Remember, FirstNet is just beginning
By Richard Mirgon/>
While reading some of the comments about FirstNet from state and local officials — and many in the private sector — I find it interesting that many have chosen to criticize FirstNet, even though the board has been in place for only about six months. Many seem to have forgotten that it took us three years to get Congress to pass this law, and that this will be the single largest public-safety technology project ever.
I have a lot of respect for these state and local officials. After all, without their support, we would not have gotten this far, and we clearly cannot build this nationwide broadband network without everyone’s help. I have not walked in the shoes of these critics, but I do have a lot of experience, having served as a first responder, an elected official, a senior government manager who worked for short periods as a county manager, and chair of several grant-making bodies over the years.
In my experience, after getting a state law passed, it took almost a year to write the regulations just to comply with all the state rules and requirements. Given this, the fact that the FirstNet board is making excellent progress in its initial six months is a major accomplishment for which we should all be thankful.
It is also interesting to note that some states are trying to shape this broadband project as a cash cow, with some states posturing to determine how they can generate revenue from this spectrum.
Maybe the better perspective is consider the millions of dollars the states will save by not having to build, manage and update a network that will be more extensive and comprehensive than they have today. Yes, we all understand there will be user fees; however, most public-safety networks already have user fees, or the costs are distributed among many budgets and budget line items.
Remember, this is about leveraging a national platform to ensure consistency in the available tools for first responders. In order to do that, we must share all resources and adhere to standards.
Let’s use a snapshot of our 911 system as an example of how best intentions can be problematic:
Every American believes that when you dial 911, you can get emergency help. Fact: There are still locations in this country that don’t have 911 services.
Those who use 911 believe that public safety knows the location of the caller. Fact: There are many 911 systems that don’t support location data from wireless calls.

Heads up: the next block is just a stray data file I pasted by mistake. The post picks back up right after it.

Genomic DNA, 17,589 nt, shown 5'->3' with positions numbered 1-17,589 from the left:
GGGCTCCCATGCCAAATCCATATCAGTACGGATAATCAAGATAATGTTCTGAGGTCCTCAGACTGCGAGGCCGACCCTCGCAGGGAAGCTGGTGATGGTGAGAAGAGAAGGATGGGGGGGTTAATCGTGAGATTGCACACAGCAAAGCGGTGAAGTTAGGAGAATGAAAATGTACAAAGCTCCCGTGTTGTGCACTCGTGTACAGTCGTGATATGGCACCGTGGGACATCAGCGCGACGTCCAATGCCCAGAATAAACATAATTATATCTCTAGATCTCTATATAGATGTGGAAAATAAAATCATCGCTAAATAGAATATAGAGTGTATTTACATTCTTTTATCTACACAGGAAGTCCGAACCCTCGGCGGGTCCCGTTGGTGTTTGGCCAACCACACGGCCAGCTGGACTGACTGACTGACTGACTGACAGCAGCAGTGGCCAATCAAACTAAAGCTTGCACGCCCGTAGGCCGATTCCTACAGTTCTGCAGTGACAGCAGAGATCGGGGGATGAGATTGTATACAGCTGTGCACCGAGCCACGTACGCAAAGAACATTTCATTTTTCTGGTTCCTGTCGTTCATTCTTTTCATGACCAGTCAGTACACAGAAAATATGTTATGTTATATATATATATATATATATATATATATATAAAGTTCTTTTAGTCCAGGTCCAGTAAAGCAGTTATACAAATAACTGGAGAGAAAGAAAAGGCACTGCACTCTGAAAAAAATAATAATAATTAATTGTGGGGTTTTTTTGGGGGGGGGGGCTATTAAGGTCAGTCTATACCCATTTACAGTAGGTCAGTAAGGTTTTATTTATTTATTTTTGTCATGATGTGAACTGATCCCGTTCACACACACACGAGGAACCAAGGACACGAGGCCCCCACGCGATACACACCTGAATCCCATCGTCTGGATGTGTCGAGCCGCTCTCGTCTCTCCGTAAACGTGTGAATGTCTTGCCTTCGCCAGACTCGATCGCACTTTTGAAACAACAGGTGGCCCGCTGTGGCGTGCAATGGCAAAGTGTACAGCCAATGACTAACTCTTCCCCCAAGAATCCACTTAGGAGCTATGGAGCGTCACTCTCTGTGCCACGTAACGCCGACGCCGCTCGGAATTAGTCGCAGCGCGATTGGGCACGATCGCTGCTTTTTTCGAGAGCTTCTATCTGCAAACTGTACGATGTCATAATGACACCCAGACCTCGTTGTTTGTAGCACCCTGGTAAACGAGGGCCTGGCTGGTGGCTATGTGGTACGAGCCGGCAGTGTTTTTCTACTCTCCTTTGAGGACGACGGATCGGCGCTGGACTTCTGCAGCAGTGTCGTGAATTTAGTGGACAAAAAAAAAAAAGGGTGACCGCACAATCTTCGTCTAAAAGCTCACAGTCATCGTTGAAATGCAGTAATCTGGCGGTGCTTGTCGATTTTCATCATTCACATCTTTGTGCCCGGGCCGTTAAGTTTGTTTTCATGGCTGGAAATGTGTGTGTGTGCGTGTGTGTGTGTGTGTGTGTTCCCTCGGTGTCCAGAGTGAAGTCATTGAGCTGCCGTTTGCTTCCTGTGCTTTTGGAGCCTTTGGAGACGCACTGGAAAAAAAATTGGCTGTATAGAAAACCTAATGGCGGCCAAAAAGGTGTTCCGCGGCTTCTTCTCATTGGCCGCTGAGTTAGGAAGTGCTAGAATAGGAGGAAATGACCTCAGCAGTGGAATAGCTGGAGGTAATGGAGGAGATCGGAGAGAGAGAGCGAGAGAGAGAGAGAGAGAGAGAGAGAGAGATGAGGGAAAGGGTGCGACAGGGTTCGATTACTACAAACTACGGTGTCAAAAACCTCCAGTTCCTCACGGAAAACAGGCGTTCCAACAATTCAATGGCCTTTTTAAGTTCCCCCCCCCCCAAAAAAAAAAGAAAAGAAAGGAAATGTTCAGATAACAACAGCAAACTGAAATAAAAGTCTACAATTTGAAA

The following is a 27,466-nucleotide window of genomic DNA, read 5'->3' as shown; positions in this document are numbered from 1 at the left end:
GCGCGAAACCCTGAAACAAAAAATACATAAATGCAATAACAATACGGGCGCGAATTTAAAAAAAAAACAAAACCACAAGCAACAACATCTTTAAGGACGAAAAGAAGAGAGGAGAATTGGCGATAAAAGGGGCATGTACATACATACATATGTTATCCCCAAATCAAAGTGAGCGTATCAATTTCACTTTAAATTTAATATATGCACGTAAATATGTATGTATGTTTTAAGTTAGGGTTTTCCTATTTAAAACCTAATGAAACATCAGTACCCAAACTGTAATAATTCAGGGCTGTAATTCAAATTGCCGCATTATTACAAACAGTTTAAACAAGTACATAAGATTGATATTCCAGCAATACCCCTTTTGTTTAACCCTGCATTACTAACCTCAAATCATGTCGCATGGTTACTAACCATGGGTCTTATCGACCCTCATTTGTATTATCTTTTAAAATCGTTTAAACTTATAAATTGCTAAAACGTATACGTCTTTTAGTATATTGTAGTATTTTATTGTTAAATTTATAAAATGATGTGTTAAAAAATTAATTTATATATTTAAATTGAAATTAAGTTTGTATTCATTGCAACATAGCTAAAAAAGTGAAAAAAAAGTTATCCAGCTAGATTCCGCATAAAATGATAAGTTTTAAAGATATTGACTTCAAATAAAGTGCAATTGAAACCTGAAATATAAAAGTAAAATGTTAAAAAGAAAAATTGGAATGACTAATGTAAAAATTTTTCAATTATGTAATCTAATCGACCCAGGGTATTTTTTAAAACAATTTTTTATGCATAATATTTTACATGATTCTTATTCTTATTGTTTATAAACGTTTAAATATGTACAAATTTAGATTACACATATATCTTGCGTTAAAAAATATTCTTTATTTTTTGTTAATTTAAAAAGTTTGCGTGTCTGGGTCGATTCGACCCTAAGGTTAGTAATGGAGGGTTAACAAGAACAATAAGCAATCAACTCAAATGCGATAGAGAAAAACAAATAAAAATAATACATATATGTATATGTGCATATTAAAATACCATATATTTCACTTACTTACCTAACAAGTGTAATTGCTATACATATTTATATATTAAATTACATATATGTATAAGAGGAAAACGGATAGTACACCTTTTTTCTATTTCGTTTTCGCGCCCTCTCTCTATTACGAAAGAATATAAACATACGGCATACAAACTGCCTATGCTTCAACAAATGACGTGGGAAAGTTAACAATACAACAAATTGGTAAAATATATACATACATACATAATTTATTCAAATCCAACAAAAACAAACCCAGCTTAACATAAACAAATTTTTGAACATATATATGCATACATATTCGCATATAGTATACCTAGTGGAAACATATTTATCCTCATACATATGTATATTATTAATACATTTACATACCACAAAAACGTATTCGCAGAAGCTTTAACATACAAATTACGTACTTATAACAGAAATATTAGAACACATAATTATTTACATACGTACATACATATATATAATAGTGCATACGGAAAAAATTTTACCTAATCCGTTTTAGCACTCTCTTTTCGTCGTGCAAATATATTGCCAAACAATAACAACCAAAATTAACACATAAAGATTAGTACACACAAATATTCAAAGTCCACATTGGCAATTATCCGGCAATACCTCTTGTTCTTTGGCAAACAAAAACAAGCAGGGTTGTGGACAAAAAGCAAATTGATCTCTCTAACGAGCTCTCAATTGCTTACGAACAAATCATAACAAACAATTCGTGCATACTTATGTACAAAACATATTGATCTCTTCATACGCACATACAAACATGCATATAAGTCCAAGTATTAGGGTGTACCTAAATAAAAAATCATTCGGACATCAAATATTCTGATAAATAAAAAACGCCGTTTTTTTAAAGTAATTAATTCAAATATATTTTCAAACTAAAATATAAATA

Many believe they can text to 911. Fact: Very few public-safety answering points (PSAPs) are able to accept such texts.
In other words, People still try to dial or text 911 expecting a service they won’t get. We have failed, because [[our systems are fragmented, and we have not worked together. Whether it is due to governance, technology or funding, we don’t have the common standards to meet public expectations. With FirstNet, we have to opportunity to avoid repeating that mistake.
As for the FirstNet legislation, it was written the way it is for a purpose. Every section has a specific intent. The reality is that all it takes is one state to build out incorrectly or to misuse the funds, and we have failed. If one vendor is allowed to introduce non-standard technology, we have failed. The risks are high, but so are the rewards. This is a public-safety broadband network with a specific focus: serving first responders and saving lives.
NTIA had a monumental task just selecting the FirstNet board members to meet the requirements of the law, and the fact is, they did it and did it well. I, along with many others, knew we could get qualified public safety / state and local reps, but we were very concerned about how they would find those from the private sector with the “right stuff.” Well, I don’t know how, but NTIA accomplished that.
I’m thankful NTIA found this exceptional talent, who are all willing to serve and lead such a monumental task of building this network. The first thing we should be saying to NTIA officials and to all the members of the FirstNet board is “Thanks.”
We tend to forget how much time and effort each member has committed to this task, and I am sure they go to sleep every night thinking, “Gee, I hope we get this right.” They are doing a job that many believe is close to impossible, at little to no pay with few rewards. I think our obligation is to encourage them and be part of the team in any small way we can. I would submit that if you’re going to question FirstNet maybe the question should be, “How can I help”?
What do you think? Tell us in the comment box below.
Richard Mirgon is a partner at Presidential Partners Consulting. He is a former president of the Association of Public-Safety Communications Officials (APCO) and a former member of the Public Safety Alliance.